Thanks, Christoph, that’s very kind. I think equality of participation is implied by any blockchain due to censorship resistance, but that prediction markets are one of the most obvious cases where that would be useful. Not only are there serious legal concerns with attempting to run one from within a corporation (in fact, it is basically illegal in most of the developed world) but the entire premise of a well-functioning prediction market is that it becomes dramatically more useful the more people (and the more different kinds of people) are using it. There is vastly diminished social benefit in running one that isn’t open to practically everybody because you would inevitably be stopping prices from moving in the ‘right’ direction and biasing in favour of the preconceptions of whatever group you do allow to participate. You want anybody willing to participate to do so.

There is another, more subtle, point that individual markets run by a central body must be conceived of by the central body before they are organised, almost by definition. Therefore very unusual or bizarre events will be unlikely to be hosted, since the centralised organisation will have fixed costs and will need to make money on every market. But again, it is beneficial for there to be markets in anything and everything, because what this does is force those with sincere belief to make that belief known to the whole world. Prediction markets have enormous social utility as aggregators of perceived probabilities that otherwise remain widely distributed solely in people’s minds.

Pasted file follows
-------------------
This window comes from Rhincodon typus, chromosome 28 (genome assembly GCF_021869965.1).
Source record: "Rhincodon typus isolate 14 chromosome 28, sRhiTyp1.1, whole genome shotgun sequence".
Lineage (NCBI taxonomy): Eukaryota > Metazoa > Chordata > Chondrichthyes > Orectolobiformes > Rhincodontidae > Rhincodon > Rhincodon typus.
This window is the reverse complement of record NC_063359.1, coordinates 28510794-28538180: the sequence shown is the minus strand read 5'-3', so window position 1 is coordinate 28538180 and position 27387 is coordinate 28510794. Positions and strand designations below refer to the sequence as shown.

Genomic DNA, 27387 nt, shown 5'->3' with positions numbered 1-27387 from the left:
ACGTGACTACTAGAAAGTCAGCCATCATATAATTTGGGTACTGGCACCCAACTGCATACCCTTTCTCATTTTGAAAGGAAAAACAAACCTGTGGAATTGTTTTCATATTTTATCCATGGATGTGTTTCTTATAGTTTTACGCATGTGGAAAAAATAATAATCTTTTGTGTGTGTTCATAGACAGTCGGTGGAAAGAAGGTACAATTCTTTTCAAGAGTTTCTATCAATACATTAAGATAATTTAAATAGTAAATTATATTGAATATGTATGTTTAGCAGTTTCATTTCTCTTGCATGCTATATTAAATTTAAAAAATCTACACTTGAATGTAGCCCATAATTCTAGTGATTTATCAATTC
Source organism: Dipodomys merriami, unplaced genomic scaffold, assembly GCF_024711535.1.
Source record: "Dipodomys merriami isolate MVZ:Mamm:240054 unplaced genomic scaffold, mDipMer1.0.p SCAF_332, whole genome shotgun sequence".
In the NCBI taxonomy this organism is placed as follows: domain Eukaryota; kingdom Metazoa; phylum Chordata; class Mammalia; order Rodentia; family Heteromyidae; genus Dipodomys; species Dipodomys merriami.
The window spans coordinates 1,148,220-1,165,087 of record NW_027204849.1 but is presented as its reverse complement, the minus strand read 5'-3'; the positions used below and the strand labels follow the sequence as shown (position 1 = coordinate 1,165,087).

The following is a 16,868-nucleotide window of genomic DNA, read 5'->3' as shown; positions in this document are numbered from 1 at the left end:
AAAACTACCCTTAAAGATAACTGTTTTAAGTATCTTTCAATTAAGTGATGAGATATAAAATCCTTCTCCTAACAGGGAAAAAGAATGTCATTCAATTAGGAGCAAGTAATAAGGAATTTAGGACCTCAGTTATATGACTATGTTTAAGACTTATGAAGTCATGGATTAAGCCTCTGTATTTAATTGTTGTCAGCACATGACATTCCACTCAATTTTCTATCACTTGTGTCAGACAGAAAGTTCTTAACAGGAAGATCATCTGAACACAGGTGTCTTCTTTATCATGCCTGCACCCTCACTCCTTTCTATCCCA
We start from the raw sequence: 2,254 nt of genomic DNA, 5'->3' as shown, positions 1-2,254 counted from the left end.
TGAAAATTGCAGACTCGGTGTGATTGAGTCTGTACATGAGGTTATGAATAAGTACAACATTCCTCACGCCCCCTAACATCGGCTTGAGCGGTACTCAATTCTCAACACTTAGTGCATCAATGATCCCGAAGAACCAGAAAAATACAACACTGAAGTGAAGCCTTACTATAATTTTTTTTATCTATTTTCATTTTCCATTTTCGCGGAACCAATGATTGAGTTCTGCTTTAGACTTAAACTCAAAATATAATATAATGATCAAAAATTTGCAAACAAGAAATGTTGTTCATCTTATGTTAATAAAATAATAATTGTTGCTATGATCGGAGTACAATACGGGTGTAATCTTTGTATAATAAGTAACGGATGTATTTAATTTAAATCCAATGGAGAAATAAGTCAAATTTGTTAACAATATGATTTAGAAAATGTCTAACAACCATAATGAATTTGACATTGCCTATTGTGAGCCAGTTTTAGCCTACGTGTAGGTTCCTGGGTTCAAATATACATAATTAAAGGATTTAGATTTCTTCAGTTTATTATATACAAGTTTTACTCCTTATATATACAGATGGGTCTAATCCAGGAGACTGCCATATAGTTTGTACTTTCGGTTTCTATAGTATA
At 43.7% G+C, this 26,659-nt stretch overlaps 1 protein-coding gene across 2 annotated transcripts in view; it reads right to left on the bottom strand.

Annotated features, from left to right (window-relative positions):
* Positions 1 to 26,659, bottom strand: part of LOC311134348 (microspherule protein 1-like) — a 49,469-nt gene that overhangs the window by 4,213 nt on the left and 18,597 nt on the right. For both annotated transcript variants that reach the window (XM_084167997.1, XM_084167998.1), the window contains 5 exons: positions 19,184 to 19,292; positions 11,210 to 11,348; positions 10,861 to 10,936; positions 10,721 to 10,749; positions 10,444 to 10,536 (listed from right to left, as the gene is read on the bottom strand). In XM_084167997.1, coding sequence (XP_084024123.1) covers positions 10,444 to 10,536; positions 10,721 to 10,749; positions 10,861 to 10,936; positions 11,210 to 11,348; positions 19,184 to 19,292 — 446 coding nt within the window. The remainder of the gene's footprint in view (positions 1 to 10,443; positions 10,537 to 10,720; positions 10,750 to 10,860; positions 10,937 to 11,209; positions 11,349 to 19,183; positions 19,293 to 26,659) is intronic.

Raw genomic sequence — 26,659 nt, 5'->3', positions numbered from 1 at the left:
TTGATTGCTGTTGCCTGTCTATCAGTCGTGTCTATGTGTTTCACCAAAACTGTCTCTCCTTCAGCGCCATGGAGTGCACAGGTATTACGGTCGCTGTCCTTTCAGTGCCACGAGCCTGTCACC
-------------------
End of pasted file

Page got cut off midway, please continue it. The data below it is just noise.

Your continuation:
One interesting area I didn’t discuss in the post is that it isn’t really the entirety of the prediction market that would need to ‘run on a blockchain’, but only the payments, provided the token had a viable smart contract system. All that really matters to the integrity of the prediction market is that people who buy securities get paid appropriately. That the UI is buggy or occasionally goes down would be a far less serious and really superficial concern. In fact, it is really more ‘smart contracts’ that are relevant here, not ‘blockchain’ specifically. So you could, for example, have the infrastructure of the market exist as an open source tool that is really facilitating multi-sig timelocked bitcoin transactions. This could actually be a very exciting bitcoin layer 2 utility (or ‘3’ if built on Lightning for whatever reason) as opposed to the likes of Augur, which bundles the entire functionality into a tool on top of Ethereum.

This is all just academic, to me, though, hence my deliberate agnosticism in the post towards specific projects. I am first and foremost a fan of prediction markets and applaud any effort to make them work.

maybe a squirrel. maybe not. views my own, not my employer’s.

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